WFO TALLAHASSEE. During November, WFO Tallahassee's Outreach Program remained active with an emphasis on school activities. Senior forecaster and EEO focal point Ron Block was a science fair judge at Raa Middle School and career day speaker on meteorology as a profession at Childs High School. He met with weather coordinators at five area schools to discuss weather equipment and the feasibility of commencing NWS sponsored school weather projects. This included McClay School, Ft. Braden School, Woodville Elementary, Buck Lake Elementary and Godby High School. At Godby, he discussed aviation meteorology with members of the Junior ROTC. At Tallahassee's Unity in the Community Children's Week festival, Ron disseminated youth oriented literature and discussed the importance of studying science in school. WCM Bob Goree discussed severe weather with a focus on tornados at the Waycross, Georgia, Kiwanis Club.

RFC TULSA. The ABRFC and the Tulsa WFO conducted several joint tours of the offices. Among them were for the Walt Disney Academy where approximately 50 high school students of various ethnic backgrounds were in attendance; Kerr Elementary School for approximately 75 fourth and fifth grade students; and for 25 home-school students.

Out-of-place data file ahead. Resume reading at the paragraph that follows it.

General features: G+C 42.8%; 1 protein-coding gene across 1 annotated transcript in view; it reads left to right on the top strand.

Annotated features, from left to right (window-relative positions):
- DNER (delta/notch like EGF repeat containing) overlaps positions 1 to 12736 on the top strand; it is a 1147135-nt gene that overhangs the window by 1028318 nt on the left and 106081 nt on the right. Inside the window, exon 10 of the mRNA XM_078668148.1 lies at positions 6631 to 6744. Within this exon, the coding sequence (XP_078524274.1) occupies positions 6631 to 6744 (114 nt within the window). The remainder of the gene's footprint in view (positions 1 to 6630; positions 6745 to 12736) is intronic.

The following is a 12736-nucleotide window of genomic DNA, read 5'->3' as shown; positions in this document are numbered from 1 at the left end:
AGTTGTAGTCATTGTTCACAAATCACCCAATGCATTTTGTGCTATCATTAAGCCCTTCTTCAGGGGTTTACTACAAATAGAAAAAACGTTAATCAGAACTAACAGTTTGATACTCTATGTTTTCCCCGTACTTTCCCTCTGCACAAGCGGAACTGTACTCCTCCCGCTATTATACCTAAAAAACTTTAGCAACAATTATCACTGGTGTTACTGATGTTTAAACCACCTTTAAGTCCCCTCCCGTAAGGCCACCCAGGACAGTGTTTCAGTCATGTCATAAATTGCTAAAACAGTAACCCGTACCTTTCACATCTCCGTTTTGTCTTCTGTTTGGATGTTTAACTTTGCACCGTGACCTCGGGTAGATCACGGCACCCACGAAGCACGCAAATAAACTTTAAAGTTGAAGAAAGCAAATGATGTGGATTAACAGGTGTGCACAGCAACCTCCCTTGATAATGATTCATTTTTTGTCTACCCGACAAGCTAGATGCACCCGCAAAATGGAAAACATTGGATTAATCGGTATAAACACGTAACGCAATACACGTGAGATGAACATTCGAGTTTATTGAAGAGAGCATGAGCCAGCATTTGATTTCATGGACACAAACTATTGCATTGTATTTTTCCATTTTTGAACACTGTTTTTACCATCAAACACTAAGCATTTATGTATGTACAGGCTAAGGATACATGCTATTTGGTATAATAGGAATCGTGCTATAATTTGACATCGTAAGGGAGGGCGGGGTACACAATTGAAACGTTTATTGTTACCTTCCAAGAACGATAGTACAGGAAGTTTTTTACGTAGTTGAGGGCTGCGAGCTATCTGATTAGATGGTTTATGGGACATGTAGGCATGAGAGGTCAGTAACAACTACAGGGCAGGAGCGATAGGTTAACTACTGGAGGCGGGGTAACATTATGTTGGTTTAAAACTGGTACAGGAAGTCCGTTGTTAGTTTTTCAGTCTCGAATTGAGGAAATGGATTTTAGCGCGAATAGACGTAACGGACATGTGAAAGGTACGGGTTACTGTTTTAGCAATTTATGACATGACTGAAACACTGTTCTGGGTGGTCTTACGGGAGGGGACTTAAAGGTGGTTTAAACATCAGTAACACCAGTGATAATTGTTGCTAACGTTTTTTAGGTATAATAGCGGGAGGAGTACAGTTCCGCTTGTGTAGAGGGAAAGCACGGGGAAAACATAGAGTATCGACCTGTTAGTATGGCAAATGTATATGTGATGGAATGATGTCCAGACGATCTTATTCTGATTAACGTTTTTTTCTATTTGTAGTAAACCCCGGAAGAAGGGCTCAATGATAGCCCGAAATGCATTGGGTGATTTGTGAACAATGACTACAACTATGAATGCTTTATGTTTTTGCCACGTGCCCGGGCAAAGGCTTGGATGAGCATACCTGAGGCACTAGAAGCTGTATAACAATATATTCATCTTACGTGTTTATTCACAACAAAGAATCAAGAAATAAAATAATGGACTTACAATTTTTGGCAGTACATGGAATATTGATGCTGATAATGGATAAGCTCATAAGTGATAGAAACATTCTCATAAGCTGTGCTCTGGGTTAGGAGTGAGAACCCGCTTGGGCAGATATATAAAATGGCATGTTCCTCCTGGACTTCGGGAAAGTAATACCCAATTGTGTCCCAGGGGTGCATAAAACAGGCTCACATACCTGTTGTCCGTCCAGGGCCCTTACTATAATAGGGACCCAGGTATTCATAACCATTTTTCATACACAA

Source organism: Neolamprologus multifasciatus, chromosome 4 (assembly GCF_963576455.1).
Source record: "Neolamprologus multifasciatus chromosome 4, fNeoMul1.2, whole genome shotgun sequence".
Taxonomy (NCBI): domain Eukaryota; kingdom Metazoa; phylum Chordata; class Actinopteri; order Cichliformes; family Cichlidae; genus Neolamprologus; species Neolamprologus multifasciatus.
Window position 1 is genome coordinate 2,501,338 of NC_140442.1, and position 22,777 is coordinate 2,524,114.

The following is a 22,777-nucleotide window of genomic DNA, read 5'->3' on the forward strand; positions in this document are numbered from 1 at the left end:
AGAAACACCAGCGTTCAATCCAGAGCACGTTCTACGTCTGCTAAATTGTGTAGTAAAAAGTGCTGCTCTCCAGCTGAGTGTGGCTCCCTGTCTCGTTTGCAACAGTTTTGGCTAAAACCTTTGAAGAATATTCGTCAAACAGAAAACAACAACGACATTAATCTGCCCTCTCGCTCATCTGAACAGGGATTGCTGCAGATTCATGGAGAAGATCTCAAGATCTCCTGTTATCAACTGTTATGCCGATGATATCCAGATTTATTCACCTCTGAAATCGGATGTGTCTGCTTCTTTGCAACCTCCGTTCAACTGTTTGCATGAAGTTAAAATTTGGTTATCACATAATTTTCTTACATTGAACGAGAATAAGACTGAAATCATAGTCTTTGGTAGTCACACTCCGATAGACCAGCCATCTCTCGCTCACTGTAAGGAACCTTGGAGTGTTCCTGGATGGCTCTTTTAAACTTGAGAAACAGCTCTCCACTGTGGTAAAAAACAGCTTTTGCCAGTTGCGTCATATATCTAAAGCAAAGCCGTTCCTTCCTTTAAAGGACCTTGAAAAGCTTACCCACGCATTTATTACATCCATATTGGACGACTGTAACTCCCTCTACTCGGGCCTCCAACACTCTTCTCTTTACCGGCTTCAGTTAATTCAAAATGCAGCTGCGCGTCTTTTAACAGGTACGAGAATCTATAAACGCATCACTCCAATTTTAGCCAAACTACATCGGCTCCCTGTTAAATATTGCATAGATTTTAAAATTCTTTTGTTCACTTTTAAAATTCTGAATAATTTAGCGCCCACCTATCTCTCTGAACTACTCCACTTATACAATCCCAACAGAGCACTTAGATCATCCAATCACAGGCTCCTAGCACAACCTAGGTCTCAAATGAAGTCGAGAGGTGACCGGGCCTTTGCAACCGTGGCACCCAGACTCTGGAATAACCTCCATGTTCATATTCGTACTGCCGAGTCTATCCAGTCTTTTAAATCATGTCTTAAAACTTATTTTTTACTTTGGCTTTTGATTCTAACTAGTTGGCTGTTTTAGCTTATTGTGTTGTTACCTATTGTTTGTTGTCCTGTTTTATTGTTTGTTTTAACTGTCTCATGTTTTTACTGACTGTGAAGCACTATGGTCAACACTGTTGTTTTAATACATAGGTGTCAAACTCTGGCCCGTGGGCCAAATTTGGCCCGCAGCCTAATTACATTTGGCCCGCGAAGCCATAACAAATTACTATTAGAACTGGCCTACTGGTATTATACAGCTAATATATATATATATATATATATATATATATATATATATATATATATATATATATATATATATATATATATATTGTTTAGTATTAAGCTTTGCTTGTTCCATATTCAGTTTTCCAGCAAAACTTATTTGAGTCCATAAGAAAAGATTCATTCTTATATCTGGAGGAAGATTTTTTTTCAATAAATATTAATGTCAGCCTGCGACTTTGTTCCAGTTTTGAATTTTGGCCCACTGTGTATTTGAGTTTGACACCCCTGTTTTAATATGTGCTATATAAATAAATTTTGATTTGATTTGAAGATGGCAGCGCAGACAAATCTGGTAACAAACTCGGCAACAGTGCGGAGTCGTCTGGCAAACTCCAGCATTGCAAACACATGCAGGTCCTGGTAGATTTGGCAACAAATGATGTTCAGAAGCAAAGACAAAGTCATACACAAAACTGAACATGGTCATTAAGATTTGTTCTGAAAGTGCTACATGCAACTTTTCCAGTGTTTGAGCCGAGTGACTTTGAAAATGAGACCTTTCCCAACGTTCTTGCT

The ABRFC continues to conduct mini-diversity seminars during the monthly staff meetings. This provides an opportunity for all ABRFC employees to learn about the strengths of fellow individuals, as well as potential improvements for the entire working group.

SOUTHERN REGION WORKFORCE TRANSACTIONS

NOVEMBER 1 - 30, 2000

Southern Region Losses
Name From (Office) Action/Transfer From Title/Grade
John Kuhn RFC SIL Promotion to NWSH HAS Forecaster, GS-12
John Gulley WFO SJT Transfer to DOD El Tech, GS-11
Zaaron Allen WFO LCH Reassignment to AR Lead Forecaster, GS-13
Timothy Coleman WFO BHX Resignation Met Intern, GS-7
Helena Cichon WFO EYW Transfer to DOI ASA, GS-7
Melvin Murrell CWSU ZTL Retirement Meteorologist, GS-12
Wayne Mashburn WFO Key West Resignation El Tech, GS-11

Southern Region Gains
Name To (Office) Action/Transfer To Title/Grade
Michael Vescio WFO FWD Reassignment from SPC SOO, GS-14
Glen Woodall WFO AMA Promotion from AR DAPM, GS-12
Within Region Transfers/Actions
Name To (Office) Action/Transfer To Title/Grade
Robert Boyd WFO MAF Promotion from MAF Senior Forecaster, GS-13
Erma Nations SRH Promotion from AMD Secretary, GS-8